Ten Things I’d Change About BAPCPA-Part Two

19 Oct Ten Things I’d Change About BAPCPA-Part Two

In this series, I’ll consider the possibility of changing some of the provisions of BAPCPA, to eliminate some of the foolishness, and promote efficiency and economy in both the court and my practice. 

In Part One, I suggested eliminating the requirement for credit counseling when foreclosure is pending. Second on my wish list is a simplification of provisions which determine the applicable exemption scheme in any particular case.

A bit of background is necessary here, so bear with me.  When the Bankruptcy Code was enacted in 1978, a federal exemption scheme was included in the newly codified law.  “Exemptions” are the provisions of the law that provide for the type and amount of property that creditors can’t reach–what is “exempt” from seizure.

There was concern among certain members of the Senate Judiciary Committee, however, that a federal scheme would result in a windfall to some debtors in states where the cost of living (and of real property) was lower.  Their solution was to allow states to opt out of the federal exemption scheme and enact their own laws.  As a result, the amount of property that a bankruptcy debtor can retain in some states is significantly greater than in others.  This fact led, in turn, to a practice known as “exemption shopping,” where someone with assets to protect would move to another state in order to obtain the benefit of a more generous exemption statute.

Now, I think it’s important to note that this was hardly a common occurrence.  For one thing, most people have exhausted all their assets before they even consider bankruptcy.  For another, only someone with significant wealth can afford to pick up and move in order to keep more of it.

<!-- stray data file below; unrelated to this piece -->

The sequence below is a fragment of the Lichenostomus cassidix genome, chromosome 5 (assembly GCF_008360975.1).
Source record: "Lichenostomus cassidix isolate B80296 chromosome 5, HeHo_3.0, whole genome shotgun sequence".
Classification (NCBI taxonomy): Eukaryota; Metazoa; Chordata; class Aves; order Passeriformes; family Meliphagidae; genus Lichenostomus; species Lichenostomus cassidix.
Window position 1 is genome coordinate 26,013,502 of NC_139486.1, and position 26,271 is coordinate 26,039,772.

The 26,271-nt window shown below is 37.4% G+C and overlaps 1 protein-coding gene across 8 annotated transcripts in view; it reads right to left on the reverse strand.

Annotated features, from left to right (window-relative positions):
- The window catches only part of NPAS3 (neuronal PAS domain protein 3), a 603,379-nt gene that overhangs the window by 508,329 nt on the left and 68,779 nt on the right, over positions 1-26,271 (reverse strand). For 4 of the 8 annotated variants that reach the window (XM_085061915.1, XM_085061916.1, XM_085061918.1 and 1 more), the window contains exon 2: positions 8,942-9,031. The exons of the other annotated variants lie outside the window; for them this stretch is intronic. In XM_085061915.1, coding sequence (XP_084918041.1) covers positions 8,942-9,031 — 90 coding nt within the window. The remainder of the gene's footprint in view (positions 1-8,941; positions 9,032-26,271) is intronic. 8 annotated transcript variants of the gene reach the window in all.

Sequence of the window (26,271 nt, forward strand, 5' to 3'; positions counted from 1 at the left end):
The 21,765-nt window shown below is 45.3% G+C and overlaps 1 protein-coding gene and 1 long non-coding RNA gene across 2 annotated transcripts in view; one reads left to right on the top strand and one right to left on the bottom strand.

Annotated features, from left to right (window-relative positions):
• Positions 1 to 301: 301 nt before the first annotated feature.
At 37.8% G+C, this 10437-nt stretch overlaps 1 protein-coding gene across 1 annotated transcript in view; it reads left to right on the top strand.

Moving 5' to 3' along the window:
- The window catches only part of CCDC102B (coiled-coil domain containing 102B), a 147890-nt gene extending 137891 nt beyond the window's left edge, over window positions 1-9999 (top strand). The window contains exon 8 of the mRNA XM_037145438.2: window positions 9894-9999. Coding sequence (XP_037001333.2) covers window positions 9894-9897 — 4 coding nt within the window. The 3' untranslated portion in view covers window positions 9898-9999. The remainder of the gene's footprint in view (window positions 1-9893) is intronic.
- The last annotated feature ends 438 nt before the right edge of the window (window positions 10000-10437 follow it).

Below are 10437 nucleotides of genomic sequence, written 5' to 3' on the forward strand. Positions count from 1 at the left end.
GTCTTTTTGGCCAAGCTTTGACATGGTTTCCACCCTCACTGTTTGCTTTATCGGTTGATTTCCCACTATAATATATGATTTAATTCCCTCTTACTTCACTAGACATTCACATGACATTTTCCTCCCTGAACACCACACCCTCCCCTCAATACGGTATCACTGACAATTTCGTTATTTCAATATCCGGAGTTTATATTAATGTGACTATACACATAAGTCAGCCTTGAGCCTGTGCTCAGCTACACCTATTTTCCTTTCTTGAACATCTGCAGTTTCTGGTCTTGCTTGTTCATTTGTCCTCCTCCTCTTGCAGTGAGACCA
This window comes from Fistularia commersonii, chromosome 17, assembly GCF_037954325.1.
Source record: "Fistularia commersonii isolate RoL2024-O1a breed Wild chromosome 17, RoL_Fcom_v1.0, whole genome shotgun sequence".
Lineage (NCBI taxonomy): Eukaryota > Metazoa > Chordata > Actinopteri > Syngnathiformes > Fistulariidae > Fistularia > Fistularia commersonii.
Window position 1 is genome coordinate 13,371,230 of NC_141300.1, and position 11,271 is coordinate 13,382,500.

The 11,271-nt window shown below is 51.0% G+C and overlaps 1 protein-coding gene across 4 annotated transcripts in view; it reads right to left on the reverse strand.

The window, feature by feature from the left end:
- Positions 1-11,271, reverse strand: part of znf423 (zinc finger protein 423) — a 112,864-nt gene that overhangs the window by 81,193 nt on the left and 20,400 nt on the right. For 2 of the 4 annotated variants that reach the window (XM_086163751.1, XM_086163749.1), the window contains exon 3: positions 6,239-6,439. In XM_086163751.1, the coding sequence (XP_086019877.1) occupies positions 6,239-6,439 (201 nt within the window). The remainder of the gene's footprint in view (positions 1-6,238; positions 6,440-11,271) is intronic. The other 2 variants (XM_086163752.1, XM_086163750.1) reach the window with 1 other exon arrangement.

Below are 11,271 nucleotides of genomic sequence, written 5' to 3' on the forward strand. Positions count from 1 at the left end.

It was, however, in an effort to curb exemption shopping that BAPCPA included a provision that allows a debtor to claim exemptions in the state of his residence, UNLESS he has been a resident for less than two and a half years, in which case he can claim the exemptions from the state where he lived before, unless he didn’t live there long enough, or unless that state’s exemption scheme is not extra-territorial….  Okay, now you see why I think this should be changed.  This can be a real nightmare to figure out, and it is just not necessary.

I can certainly understand why we don’t want to promote exemption shopping.  The problem is that this tortured series of provisions applies to people who had no idea of exemption shopping, and lack the incentive or the ability to do it, even if they knew what it was.

It applies to those who have not relocated voluntarily, like military families.  It applies to those who have moved from a jurisdiction with favorable laws to one with less favorable ones.  Of course, that increases attorney fees when this needlessly complex issue arises.  In fact, the provision is so badly drafted and so difficult to apply, there are probably infinite possibilities for improving it.

The simplest solution I can think of is to simply provide that state exemptions apply, unless the court finds that there is a fundamental unfairness in so doing, and allow the court to determine which scheme is fair to use.  That would meet the goal of preventing exemption shopping, without dragging everyone who has happened to relocate through unnecessary delay and complication.

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